How to Not Let Your Job Search Feel Like A Full-Time Job

Nabila Ikram
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“Work smarter; not harder.”

We’ve all probably heard this phrase at one point or another. It’s a quote that highlights the idea of being efficient and is completely relevant to a dry process like job searching.

Granted, when someone is in financial need, getting a job is of utmost importance. However, productivity decreases when a person is in burnout mode. Therefore, it’s important to take steps that maximizes time spent job searching, while also allotting time to maintain our health and wellness.

Focus less on job boards and more on networking

Even in this day and age of technology, human interaction beats keywords and algorithms. Search out the key players at a company or in a field you’re targeting and try to schedule informal interviews or meetings. Furthermore, spend time looking through your own contacts. Many companies offer incentives to current employees for internal referrals who get hired- and prefer internal referrals over external applicants, therefore, upping your chances of snagging a job, or at least an interview.  

Structure and optimize your time

Just as time management is important on the job, it’s important “off” the job, as well. To avoid burnout, make sure to allocate your time between job searching, spending time with family and friends, having fun, and perhaps learning something new or expanding your skillset.

For the time spent on job searching, make sure to use it wisely so you remain productive. Job alerts are a good way to narrow your search criteria and focus on exactly the positions you want to target. As mentioned above, you want to focus more on finding networking opportunities and developing potential relationships, rather than using all your time and energy searching for jobs.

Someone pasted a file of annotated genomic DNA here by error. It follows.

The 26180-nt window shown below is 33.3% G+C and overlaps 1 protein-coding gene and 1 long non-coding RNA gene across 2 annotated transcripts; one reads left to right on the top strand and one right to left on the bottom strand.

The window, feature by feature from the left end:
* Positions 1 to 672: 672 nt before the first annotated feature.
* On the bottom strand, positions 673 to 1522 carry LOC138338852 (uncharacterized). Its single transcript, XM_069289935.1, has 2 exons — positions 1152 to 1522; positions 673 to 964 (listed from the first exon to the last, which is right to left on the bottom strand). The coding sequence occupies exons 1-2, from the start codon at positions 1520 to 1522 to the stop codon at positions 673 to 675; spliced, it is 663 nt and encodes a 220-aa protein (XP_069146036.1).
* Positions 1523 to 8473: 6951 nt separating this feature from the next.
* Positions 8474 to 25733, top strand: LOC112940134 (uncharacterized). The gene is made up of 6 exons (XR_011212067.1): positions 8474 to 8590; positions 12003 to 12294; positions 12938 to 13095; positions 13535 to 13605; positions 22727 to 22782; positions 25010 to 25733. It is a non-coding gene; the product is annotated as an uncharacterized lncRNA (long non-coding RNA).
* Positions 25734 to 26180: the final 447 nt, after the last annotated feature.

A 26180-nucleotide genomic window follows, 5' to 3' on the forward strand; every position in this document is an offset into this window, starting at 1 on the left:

Volunteer or take up a hobby

A win-win situation for networking and maintaining your health and well-being would be to volunteer or engage in a hobby. The activities don’t have to be related to your job search in any way. Just being out in the community can help you meet new people and make new connections. Furthermore, volunteering helps develop skills that can be transferred to a job context. On a personal level, volunteering makes you feel good and helps in maintaining a positive and driven outlook on life.  

For everything in life, moderation is key. Job searching can be a stressful endeavor that can drain a person’s energy and motivation. Therefore, it’s important to strategize one’s time to avoid burnout, while also getting results.

 

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  • Nancy Anderson
    Nancy Anderson

    @Robert J. thanks for your comment. If you click on the word "volunteer" that is highlighted in the text, another article will open up with some suggestions. Check it out. Any volunteering can be included on your resume. One-time volunteering is fine but, to be effective and mean something to a hiring manager, you might want to consider finding a place where you can volunteer on a regular basis. Currently, with the state of our country, many places could use volunteers to pack lunches or help pass out food or even help with the test sites for COVID-19. Hope that helps!

  • Robert J.
    Robert J.

    Excellent reasoning but not enough follow thru suggestions on the volunteering idea... would appreciate typical but specifics on looking for and evaluating possible volunteer possibilities.

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